Syeada and Jen went into Georgetown and picked up some stray dogs that needed to be spayed/neutered. One of the dogs that they picked up was "Browngirl". She was quite old and had a limp. She was a guard dog at one of the hotels here in town and Syeada faithfully has been feeding her everyday for a long time and they developed a good bond. She was dropped off at the GSPCA and was spayed but her body couldn't handle the surgery, she died afterwards. A post mortem was done on her and it was discovered that she had a serious case of heartworm. This was likely the cause of her death.

Day Eight:

Tuesday, May 15, 2007
9:00 am
Tera and Brenda spoke at a school to about 180 5 1/2 year olds in cute yellow uniforms. They took along Sheeba, a huge friendly Neopolitan Mastiff to demonstrate to children how to approach strange dogs, and talk nicely to them. They showed the children the stethoscope and some of them were able to listen to Sheeba's heartbeat; they were all very excited!! Tera and Brenda were surprised to find out that many of the children had house pets of their own. They also talked about how to be kind to pets/animals, and how to love them and how if they did so they would love them back.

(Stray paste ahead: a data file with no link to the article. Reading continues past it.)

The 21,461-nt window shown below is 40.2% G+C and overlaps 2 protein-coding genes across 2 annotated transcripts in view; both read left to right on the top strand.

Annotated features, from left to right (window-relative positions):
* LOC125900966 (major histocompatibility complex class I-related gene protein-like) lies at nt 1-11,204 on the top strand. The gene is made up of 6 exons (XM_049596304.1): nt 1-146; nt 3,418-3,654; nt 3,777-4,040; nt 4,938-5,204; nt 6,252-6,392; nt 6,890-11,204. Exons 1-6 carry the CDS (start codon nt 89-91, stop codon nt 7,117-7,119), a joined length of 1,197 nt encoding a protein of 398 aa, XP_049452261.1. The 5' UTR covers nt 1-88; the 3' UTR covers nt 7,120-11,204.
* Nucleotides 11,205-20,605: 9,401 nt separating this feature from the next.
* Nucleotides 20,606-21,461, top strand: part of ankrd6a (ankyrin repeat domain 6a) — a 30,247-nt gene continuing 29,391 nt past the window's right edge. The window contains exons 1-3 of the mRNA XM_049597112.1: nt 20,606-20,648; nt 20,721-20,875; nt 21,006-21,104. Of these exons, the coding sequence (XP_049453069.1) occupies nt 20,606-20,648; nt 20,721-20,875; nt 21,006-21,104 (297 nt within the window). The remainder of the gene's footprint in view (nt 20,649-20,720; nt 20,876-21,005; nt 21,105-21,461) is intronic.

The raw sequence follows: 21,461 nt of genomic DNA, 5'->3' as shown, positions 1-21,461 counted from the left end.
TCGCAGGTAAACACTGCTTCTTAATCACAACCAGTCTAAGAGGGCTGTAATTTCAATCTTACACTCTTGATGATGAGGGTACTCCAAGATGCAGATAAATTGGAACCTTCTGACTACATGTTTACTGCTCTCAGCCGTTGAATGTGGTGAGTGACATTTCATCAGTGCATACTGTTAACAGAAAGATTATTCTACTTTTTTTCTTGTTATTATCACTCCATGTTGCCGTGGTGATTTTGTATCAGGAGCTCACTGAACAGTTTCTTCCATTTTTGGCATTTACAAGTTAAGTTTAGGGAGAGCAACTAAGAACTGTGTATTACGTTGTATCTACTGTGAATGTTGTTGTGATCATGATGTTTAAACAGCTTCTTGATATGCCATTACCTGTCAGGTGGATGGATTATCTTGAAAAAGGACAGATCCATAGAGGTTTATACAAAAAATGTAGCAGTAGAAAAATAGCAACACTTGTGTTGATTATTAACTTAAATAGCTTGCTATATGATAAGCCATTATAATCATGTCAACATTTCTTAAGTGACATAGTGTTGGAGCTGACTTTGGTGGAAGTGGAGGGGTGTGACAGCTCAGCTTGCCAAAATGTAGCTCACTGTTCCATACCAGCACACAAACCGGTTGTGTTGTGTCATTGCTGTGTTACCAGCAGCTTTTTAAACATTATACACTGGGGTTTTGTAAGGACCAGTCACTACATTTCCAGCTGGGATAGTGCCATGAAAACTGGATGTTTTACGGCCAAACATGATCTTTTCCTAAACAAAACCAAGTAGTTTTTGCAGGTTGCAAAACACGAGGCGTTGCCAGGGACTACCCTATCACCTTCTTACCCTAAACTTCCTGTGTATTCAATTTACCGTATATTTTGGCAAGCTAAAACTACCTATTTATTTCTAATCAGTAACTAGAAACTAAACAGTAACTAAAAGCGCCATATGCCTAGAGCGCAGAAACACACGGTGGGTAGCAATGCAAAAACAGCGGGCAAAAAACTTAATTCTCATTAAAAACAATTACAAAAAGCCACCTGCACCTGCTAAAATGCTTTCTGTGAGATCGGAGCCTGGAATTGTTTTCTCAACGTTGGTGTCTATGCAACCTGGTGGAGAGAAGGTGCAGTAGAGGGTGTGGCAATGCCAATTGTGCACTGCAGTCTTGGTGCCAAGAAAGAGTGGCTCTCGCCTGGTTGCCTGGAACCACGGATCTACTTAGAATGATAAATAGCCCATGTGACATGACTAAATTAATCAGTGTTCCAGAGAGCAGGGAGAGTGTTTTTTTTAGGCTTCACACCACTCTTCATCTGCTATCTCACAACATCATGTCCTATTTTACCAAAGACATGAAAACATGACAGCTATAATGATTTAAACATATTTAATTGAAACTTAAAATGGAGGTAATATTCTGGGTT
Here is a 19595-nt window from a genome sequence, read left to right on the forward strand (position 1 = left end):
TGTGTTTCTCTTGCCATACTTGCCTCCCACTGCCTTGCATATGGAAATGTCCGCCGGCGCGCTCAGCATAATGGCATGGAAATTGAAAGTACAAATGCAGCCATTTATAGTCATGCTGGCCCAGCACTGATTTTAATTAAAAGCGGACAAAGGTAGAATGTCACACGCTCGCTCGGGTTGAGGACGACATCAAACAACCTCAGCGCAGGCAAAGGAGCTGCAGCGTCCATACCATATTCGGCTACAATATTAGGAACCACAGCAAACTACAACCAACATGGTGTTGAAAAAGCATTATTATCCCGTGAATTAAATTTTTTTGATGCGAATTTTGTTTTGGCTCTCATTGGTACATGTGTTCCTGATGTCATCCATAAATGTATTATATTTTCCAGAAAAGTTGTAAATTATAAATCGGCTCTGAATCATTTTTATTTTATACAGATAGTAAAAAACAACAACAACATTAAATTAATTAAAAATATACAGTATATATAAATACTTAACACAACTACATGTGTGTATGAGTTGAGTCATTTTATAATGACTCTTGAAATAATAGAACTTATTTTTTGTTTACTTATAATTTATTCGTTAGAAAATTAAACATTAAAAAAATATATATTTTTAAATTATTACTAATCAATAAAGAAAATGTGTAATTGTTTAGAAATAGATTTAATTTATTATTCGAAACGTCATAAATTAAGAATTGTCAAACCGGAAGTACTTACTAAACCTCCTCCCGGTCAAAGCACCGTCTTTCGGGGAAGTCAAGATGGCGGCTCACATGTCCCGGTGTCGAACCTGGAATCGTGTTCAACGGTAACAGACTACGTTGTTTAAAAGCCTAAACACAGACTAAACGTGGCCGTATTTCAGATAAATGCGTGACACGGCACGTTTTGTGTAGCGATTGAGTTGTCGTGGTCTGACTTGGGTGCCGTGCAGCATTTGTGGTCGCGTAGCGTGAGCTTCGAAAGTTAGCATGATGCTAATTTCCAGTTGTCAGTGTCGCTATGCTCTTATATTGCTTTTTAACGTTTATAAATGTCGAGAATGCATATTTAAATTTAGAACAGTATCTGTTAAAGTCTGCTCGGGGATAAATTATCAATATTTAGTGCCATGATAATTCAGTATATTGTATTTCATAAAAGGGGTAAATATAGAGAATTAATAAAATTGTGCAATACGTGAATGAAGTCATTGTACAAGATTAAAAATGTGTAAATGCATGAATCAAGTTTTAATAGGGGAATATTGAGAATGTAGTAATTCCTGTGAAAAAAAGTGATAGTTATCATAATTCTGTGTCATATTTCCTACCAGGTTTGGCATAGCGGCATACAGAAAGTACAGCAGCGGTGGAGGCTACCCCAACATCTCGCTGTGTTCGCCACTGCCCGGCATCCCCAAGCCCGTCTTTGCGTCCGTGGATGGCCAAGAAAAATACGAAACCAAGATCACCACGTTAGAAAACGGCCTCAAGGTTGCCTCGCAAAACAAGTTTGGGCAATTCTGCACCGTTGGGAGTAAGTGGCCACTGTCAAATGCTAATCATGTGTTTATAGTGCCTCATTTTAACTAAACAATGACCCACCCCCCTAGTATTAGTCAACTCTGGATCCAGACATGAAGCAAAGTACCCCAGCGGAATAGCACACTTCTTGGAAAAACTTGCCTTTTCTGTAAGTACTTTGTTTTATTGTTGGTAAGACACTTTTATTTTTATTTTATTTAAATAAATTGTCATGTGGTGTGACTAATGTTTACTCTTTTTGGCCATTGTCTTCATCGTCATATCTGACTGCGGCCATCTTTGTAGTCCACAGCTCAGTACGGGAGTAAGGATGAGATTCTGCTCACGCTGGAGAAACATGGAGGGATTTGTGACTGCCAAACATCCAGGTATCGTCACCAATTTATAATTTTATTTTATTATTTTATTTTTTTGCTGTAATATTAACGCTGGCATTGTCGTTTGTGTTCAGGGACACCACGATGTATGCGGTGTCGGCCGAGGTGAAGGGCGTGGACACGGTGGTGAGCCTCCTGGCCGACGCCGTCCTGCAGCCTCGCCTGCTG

The school was very organized and the level of material on the walls for that age group was unexpected. All the kids cheered and were smiling as we left. Brenda and Tera also brought Canadian stickers for all of the children.

Donna, Jen and Carmella from the GSPCA headed over to a nearby primary school. There were about 100 kids in the room and Donna spoke to them about how to properly treat animals, how to care for them and how to safely approach approaching animals that you don't know. The media had been alerted to the school visit and a cameraman for a Guyanese Television station filmed nearly the entire talk. Donna placed four large posters around the classroom with colour 8x10 photographs depicting dogs receiving hugs and affection, playing ball, cats sleeping contentedly, as well as several photos of neglected dogs, mangy dogs and sickly thin dogs. Syeada provided all of these materials, including a one page hand out which every child was given to take home. The children were eager to answer all of the questions and asked many questions also. Crayons, colouring pages and pencils with Canadian flags were left with the teachers to hand out to the children after we departed. Several children drew photos of their dogs and wrote a story about them, including their names, addresses, and emails if they had one. What a great experience!

At 10:30 after we had visited the school, Gwen, Donna, Vince, Jen, Carmella, left for the day to a town called Uitvlugt to work the remainder of the day. We were dropped off at the town's community centre, where we proceeded to set up our exam/surgical table outside in the shade. For the next seven hours we worked non-stop, seeing 38 dogs, cats, bunnies, and even some sheep. During our surgeries, there must have been at least fifty children and adults crowded around watching. Gwen (Dr. McKenzie) explained her surgeries step by step to all of the curious onlookers. Their eyes were huge as they witnessed their first spay/neuter ever. We headed back to Georgetown at about 6:30 exhausted but contented with a great days work.